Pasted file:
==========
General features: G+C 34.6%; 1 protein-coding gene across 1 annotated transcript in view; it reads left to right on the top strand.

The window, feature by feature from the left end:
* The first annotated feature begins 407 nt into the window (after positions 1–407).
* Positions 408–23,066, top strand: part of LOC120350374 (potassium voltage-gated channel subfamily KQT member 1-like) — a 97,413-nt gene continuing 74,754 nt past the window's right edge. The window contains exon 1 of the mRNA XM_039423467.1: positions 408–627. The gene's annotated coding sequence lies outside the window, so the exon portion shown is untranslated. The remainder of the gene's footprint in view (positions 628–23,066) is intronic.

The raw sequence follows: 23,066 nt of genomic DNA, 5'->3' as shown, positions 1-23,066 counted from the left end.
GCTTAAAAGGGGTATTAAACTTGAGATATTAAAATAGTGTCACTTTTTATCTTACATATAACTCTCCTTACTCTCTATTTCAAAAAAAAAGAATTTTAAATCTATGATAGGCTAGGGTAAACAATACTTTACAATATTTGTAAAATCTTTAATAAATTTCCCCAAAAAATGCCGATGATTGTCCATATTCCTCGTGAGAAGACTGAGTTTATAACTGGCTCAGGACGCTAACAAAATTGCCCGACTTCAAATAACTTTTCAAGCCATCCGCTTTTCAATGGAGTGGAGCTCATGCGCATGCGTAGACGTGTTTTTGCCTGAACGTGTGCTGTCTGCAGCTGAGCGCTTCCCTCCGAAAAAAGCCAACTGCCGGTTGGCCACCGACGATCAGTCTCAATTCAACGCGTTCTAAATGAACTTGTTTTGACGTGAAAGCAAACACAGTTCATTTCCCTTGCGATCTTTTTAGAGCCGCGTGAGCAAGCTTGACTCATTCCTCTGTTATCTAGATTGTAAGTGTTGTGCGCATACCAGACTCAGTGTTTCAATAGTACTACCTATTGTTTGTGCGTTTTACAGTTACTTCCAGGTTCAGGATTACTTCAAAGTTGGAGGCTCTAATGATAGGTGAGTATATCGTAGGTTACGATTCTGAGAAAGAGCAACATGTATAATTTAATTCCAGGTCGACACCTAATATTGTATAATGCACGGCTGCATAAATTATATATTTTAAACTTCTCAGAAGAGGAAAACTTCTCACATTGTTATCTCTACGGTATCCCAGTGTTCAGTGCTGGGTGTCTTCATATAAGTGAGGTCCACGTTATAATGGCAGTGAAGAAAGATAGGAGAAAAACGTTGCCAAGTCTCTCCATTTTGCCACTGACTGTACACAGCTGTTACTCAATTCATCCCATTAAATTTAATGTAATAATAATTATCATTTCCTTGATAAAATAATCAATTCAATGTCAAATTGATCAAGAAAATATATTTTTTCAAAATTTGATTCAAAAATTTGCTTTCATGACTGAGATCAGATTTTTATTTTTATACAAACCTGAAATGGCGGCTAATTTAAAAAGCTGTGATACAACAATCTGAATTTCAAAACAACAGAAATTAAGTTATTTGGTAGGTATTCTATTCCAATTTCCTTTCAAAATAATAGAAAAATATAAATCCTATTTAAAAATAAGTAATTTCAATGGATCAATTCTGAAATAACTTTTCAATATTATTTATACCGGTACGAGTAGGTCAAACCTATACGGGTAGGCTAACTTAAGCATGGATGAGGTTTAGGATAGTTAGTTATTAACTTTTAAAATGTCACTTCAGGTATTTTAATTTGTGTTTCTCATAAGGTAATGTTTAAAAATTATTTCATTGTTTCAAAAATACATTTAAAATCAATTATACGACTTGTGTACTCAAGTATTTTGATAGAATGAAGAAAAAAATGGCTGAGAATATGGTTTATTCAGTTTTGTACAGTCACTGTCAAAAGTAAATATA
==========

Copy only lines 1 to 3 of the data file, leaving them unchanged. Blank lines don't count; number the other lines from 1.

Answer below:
General features: G+C 34.6%; 1 protein-coding gene across 1 annotated transcript in view; it reads left to right on the top strand.

The window, feature by feature from the left end:
* The first annotated feature begins 407 nt into the window (after positions 1–407).